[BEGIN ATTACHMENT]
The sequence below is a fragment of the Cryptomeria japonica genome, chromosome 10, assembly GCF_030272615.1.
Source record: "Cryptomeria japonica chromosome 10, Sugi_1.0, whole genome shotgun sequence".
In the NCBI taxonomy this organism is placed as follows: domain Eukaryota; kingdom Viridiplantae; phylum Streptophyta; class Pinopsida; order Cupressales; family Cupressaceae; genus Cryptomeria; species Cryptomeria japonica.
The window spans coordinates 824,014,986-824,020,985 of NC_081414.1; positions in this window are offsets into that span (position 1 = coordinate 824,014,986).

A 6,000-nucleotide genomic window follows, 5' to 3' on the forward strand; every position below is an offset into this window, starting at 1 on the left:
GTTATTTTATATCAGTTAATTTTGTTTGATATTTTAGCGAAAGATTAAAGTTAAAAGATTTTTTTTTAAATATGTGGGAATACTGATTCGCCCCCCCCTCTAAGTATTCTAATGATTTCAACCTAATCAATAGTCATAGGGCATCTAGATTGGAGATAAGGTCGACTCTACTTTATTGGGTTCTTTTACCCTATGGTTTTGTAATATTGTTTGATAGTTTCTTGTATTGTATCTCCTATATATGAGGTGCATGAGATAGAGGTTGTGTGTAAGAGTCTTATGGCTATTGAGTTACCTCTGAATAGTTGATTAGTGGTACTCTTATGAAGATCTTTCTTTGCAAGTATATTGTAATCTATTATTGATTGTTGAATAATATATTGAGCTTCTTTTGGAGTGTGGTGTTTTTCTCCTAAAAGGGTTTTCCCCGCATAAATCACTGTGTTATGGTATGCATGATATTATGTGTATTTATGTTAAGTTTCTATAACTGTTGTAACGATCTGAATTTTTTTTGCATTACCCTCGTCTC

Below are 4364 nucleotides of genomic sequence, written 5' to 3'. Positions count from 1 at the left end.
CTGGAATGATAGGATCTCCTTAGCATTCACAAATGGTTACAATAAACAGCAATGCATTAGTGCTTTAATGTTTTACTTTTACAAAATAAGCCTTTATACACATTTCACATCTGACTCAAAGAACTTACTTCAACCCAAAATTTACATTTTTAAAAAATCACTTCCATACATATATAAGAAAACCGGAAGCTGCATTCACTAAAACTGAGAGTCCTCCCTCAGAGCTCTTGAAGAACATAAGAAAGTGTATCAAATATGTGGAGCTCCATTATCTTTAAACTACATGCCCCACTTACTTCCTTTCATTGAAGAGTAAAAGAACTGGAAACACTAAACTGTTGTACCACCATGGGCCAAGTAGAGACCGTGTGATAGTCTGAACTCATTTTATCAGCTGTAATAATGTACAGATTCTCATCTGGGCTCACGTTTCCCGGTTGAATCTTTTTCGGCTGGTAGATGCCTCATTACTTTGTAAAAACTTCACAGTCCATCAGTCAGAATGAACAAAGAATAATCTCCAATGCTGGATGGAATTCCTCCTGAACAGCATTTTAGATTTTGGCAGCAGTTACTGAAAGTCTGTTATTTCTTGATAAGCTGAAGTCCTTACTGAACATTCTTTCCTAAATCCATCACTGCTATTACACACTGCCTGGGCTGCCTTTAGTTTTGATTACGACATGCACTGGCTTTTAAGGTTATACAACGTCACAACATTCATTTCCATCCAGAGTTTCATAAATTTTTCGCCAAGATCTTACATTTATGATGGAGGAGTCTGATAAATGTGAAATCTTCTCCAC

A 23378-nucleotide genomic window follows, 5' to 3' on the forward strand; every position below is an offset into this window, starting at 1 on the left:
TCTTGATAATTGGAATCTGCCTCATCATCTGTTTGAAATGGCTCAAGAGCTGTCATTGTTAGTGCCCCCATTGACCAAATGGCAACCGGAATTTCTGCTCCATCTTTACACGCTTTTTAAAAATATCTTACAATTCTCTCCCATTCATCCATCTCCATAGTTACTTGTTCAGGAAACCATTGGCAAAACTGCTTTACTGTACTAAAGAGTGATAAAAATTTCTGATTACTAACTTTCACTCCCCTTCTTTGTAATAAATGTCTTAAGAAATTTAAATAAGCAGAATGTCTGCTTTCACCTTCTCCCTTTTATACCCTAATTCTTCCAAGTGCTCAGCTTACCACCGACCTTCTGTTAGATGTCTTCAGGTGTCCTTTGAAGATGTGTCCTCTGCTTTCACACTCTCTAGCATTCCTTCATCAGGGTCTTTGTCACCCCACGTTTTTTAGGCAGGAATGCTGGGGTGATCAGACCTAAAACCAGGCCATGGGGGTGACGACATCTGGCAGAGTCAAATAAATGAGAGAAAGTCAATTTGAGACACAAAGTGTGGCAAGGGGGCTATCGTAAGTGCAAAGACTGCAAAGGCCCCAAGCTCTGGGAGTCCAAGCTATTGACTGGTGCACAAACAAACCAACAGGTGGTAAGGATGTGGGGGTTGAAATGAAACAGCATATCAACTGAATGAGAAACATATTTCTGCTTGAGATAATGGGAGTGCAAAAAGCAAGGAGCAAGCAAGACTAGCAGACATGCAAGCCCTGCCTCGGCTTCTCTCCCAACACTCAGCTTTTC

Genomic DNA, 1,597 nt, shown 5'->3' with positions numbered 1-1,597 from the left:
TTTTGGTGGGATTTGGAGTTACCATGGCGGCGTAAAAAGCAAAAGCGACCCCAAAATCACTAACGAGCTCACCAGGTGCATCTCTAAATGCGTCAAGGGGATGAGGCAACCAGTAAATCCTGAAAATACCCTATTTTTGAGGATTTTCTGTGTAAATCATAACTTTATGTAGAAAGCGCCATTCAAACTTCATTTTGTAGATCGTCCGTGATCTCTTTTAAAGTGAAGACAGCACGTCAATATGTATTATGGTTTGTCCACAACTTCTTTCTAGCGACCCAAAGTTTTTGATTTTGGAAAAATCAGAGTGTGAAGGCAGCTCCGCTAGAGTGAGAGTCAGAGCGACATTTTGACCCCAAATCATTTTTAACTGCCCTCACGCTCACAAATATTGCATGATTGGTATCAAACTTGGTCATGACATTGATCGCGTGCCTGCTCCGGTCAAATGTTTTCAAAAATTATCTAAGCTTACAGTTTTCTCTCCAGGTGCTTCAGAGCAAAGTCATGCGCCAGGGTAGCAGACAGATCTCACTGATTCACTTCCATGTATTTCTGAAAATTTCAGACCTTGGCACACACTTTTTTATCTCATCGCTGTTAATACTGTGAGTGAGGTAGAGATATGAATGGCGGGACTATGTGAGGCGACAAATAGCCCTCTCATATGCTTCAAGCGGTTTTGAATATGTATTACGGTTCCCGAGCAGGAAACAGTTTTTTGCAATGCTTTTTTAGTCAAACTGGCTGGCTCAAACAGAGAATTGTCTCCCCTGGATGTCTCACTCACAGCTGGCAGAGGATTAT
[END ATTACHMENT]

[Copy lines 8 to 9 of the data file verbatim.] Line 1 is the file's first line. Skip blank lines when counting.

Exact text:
CTGGAATGATAGGATCTCCTTAGCATTCACAAATGGTTACAATAAACAGCAATGCATTAGTGCTTTAATGTTTTACTTTTACAAAATAAGCCTTTATACACATTTCACATCTGACTCAAAGAACTTACTTCAACCCAAAATTTACATTTTTAAAAAATCACTTCCATACATATATAAGAAAACCGGAAGCTGCATTCACTAAAACTGAGAGTCCTCCCTCAGAGCTCTTGAAGAACATAAGAAAGTGTATCAAATATGTGGAGCTCCATTATCTTTAAACTACATGCCCCACTTACTTCCTTTCATTGAAGAGTAAAAGAACTGGAAACACTAAACTGTTGTACCACCATGGGCCAAGTAGAGACCGTGTGATAGTCTGAACTCATTTTATCAGCTGTAATAATGTACAGATTCTCATCTGGGCTCACGTTTCCCGGTTGAATCTTTTTCGGCTGGTAGATGCCTCATTACTTTGTAAAAACTTCACAGTCCATCAGTCAGAATGAACAAAGAATAATCTCCAATGCTGGATGGAATTCCTCCTGAACAGCATTTTAGATTTTGGCAGCAGTTACTGAAAGTCTGTTATTTCTTGATAAGCTGAAGTCCTTACTGAACATTCTTTCCTAAATCCATCACTGCTATTACACACTGCCTGGGCTGCCTTTAGTTTTGATTACGACATGCACTGGCTTTTAAGGTTATACAACGTCACAACATTCATTTCCATCCAGAGTTTCATAAATTTTTCGCCAAGATCTTACATTTATGATGGAGGAGTCTGATAAATGTGAAATCTTCTCCAC

A 23378-nucleotide genomic window follows, 5' to 3' on the forward strand; every position below is an offset into this window, starting at 1 on the left: